A New Tool Could Make Fingerprint Analysis More Reliable

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iStock

Contrary to what many would like to believe, fingerprint evidence isn't all that reliable. Partial prints and smudged prints can be difficult to read, and in the U.S. at least, fingerprint analysis is left to individual interpretation rather than a set of standards outlining what can be considered a match.

That could soon change, though. A statistical tool developed by a Department of Defense analyst is able to take two fingerprints and tell how probable it is that they came from the same person, according to Gizmodo. The software program, called FRStat, was used in a courtroom for the first time in February and is now available to any lab that wants to test it out.

Henry Swofford, of the U.S. Army Criminal Investigation Laboratory at the Department of Defense, spent four years working with statisticians to develop the software. It works by comparing images of the small features of fingerprint minutiae (ridges) against "similarly marked, known matches" in a database. The software is then able to calculate the likelihood that the prints were left by the same individual. A paper outlining the statistical method was published in the journal Forensic Science International.

"I want to strengthen the foundations of our science," Swofford told Gizmodo. "I also want to make sure the evidence is presented in a way that the guilty people are convicted, and the innocent are exonerated."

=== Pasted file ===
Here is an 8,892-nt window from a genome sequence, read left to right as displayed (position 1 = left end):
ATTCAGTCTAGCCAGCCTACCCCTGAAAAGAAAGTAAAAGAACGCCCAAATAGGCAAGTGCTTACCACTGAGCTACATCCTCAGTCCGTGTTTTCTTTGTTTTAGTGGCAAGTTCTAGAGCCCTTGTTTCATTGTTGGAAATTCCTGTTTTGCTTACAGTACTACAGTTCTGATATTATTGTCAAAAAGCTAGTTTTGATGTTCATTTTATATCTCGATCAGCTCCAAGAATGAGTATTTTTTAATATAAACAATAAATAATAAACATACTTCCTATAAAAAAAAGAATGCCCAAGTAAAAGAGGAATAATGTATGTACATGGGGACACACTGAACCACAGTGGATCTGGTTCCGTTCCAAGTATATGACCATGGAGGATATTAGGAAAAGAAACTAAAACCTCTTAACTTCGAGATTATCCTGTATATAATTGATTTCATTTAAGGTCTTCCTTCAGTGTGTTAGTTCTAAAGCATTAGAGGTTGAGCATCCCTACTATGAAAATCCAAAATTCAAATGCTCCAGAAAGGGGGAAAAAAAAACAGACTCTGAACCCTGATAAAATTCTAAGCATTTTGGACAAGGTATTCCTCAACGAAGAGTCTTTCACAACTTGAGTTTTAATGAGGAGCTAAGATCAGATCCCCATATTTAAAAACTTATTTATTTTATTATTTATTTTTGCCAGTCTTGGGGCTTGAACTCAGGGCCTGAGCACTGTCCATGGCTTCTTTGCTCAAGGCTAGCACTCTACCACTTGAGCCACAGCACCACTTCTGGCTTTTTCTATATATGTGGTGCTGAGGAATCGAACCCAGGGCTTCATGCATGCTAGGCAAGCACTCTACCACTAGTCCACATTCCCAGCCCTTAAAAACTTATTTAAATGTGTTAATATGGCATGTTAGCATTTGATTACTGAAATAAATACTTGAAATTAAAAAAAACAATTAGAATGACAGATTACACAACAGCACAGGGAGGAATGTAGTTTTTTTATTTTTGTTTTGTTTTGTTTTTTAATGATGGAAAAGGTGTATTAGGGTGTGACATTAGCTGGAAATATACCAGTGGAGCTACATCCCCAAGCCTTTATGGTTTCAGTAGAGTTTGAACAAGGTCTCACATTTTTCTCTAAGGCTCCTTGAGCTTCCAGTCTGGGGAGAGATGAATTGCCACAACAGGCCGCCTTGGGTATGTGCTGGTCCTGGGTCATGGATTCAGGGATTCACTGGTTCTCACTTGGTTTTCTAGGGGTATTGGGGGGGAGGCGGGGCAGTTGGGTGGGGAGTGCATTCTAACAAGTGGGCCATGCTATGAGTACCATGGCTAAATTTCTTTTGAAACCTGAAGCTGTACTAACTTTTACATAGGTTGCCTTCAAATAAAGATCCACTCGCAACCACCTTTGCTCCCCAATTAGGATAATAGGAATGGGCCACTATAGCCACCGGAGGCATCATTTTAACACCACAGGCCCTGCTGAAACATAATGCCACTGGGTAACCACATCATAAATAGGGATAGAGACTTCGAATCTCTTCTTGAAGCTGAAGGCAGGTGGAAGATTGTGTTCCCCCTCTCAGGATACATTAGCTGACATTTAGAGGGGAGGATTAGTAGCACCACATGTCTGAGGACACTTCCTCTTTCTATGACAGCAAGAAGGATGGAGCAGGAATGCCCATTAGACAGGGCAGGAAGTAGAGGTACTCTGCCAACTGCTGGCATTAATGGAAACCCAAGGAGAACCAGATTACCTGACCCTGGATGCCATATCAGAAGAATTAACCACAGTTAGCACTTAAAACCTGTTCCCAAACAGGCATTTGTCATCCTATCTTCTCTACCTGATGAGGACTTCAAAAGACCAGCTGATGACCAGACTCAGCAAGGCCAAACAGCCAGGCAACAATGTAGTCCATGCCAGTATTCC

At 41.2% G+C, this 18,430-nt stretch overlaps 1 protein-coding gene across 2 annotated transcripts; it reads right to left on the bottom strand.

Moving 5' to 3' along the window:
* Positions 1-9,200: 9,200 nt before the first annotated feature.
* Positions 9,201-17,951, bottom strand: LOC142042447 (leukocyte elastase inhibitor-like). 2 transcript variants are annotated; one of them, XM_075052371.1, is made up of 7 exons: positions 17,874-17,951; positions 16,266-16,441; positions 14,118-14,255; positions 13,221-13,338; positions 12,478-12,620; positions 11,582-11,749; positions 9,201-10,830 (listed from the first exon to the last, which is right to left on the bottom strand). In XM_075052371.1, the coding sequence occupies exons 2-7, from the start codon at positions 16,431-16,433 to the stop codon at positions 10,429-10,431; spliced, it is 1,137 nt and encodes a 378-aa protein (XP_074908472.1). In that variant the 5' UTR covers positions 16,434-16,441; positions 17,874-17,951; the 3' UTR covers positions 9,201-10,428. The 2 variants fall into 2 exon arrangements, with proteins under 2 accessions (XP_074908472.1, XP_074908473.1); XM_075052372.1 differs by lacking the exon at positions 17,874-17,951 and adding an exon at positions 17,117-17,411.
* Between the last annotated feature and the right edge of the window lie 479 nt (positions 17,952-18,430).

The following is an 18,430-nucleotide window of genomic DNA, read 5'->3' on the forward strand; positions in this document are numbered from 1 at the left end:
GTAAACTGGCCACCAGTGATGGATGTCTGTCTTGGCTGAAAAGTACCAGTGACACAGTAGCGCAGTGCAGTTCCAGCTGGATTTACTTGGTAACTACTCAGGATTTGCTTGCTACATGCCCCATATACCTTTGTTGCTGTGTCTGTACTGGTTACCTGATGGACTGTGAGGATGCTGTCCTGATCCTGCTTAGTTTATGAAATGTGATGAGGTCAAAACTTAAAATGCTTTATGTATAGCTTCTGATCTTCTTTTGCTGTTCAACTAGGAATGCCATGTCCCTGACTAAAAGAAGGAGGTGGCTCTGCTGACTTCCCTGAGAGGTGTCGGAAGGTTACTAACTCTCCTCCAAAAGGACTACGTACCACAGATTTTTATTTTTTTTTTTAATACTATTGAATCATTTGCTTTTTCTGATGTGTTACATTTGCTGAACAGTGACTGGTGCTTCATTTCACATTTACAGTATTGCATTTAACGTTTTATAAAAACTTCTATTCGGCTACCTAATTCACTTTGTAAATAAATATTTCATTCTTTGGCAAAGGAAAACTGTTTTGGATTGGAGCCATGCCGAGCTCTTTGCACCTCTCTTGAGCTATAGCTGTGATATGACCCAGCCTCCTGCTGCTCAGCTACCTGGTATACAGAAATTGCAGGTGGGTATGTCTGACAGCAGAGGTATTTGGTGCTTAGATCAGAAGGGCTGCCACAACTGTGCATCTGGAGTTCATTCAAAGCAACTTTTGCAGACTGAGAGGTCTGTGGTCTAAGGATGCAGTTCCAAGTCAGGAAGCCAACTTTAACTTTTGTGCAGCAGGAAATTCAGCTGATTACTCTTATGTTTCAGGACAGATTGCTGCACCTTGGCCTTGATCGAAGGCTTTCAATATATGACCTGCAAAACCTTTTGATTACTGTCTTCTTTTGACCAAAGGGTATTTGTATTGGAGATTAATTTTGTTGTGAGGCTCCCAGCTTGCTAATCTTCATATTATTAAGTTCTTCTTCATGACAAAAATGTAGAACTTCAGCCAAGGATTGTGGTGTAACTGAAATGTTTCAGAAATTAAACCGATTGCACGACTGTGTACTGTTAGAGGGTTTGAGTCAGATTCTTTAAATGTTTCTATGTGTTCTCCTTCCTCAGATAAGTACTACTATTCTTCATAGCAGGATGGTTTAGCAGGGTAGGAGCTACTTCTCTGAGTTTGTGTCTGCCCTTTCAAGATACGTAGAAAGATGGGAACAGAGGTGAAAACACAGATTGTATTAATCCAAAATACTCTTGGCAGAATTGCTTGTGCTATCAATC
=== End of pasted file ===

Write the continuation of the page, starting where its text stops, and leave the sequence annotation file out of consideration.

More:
A 2011 study found a false positive rate of 0.1 percent among fingerprint readings, and there have been numerous high-profile cases of wrongful convictions over the years. In one example, Brandon Mayfield, a lawyer from Oregon, was arrested in connection with the 2004 Madrid train bombing after four experts agreed that his prints matched ones found on a bag at the scene. He was eventually released after that proved to be a mistake.

While FRStat isn't the first technology that attempts to make fingerprint analysis more accurate, it's the first one that has been developed for widespread, practical usage, according to Gizmodo.

[h/t Gizmodo]

Now Ear This: A New App Can Detect a Child's Ear Infection

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iStock.com/Techin24

Generally speaking, using an internet connection to diagnose a medical condition is rarely recommended. But technology is getting better at outpacing skepticism over handheld devices guiding decisions and suggesting treatment relating to health care. The most recent example is an app that promises to identify one of the key symptoms of ear infections in kids.

The Associated Press reports that researchers at the University of Washington are close to finalizing an app that would allow a parent to assess whether or not their child has an ear infection using their phone, some paper, and some soft noises. A small piece of paper is folded into a funnel shape and inserted into the ear canal to focus the app's sounds (which resemble bird chirps) toward the child’s ear. The app measures sound waves bouncing off the eardrum. If pus or fluid is present, the sound waves will be altered, indicating a possible infection. The parent would then receive a text from the app notifying them of the presence of buildup in the middle ear.